Westminster Shorter Catechism #81

Q: What is forbidden in the tenth commandment? 
A: The tenth commandment forbids all discontentment with our own estate, envying or grieving at the good of our neighbor, and all inordinate motions and affections to anything that is his. 
James 3:14–16 But if you have bitter jealousy and selfish ambition in your hearts, do not boast and be false to the truth. This is not the wisdom that comes down from above, but is earthly, unspiritual, demonic. For where jealousy and selfish ambition exist, there will be disorder and every vile practice. 

I think it's important to note this commandment doesn't just forbid dissatisfaction with what we've been given, but also envying and grieving at the good of our neighbor. To me, "grieving" is a strange word to use here. We usually think of grief as a proper response to great loss and sadness in our lives. We grieve when loved ones die, or when someone falls into deep, unrepentant sin, or when we or someone we know and love suffers some kind of tragedy. These are all right expressions of grief. But as the catechism points out, there's another kind of grief, a sinful kind of grief that actually flows out of our failure to keep the tenth commandment. We can actually be overtaken, overwhelmed with sadness and grief because we covet what our neighbor has. For anyone who has experienced the "right" kind of grief, that seems like a remarkable statement. It's hard to imagine that envy could lead us to feel the kind of deep and encompassing sadness we have felt when grieving in the "right way".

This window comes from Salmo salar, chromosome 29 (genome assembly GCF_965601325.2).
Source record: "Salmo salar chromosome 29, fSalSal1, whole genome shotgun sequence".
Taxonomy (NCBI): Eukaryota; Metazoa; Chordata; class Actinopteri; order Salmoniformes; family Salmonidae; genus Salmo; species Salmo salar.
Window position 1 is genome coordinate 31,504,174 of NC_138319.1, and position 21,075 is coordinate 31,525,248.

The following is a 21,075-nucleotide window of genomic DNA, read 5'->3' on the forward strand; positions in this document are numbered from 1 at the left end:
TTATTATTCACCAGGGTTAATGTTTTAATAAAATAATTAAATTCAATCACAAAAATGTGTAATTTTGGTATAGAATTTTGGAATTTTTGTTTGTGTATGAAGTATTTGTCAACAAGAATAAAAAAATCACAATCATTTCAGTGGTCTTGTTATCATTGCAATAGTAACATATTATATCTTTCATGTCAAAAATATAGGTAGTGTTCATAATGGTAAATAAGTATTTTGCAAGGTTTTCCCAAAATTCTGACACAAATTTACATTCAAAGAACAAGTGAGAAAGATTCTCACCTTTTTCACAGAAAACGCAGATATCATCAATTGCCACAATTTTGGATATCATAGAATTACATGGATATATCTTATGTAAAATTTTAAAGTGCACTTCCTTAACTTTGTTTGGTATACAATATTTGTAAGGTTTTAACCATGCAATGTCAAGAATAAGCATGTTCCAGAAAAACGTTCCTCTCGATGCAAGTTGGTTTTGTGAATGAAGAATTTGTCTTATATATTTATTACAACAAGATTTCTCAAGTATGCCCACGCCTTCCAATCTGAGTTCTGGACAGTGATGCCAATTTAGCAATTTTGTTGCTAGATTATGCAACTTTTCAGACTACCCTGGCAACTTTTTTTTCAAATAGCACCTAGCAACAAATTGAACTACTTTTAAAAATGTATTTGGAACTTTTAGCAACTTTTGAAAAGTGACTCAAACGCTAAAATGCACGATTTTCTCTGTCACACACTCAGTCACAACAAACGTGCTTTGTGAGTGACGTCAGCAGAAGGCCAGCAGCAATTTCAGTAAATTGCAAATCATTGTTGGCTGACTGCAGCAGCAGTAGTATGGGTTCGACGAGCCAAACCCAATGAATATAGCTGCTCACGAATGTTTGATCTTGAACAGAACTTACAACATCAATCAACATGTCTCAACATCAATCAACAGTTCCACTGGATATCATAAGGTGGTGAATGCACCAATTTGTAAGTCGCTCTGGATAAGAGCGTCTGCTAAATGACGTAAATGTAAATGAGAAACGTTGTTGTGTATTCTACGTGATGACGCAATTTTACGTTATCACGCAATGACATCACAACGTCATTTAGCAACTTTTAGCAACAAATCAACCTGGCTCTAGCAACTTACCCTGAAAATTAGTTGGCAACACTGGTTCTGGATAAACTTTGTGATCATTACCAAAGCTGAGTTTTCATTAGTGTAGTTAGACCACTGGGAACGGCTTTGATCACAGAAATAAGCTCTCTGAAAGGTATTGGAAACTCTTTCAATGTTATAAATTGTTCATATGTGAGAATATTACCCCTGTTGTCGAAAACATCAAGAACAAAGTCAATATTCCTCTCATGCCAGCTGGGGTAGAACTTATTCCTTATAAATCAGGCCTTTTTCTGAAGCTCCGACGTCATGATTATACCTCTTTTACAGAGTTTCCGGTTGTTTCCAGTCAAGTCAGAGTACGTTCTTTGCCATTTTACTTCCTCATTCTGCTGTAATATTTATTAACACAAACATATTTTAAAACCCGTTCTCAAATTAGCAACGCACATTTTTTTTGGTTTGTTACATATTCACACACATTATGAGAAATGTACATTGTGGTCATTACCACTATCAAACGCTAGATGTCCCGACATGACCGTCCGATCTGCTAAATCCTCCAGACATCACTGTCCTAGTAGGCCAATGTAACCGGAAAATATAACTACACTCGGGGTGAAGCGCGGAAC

Does the catechism go too far in using the word, "grieving"? Perhaps not. There are many cases throughout the Bible where envy has actually led someone to commit a violent act against another person (Ahab in 1 Kings 21, for example). We can look at our own world and see tremendous acts of violence committed against each other because of envy. Perhaps this is why Shakespeare referred to jealousy as "the green eyed monster". As the people of God, it's a monster we have to constantly fight and guard against, or else we risk finding ourselves being taken down a road that is truly grievous to ourselves, our loved ones, our neighbors, and to God himself. 

Posted on July 21, 2016 and filed under Teaching.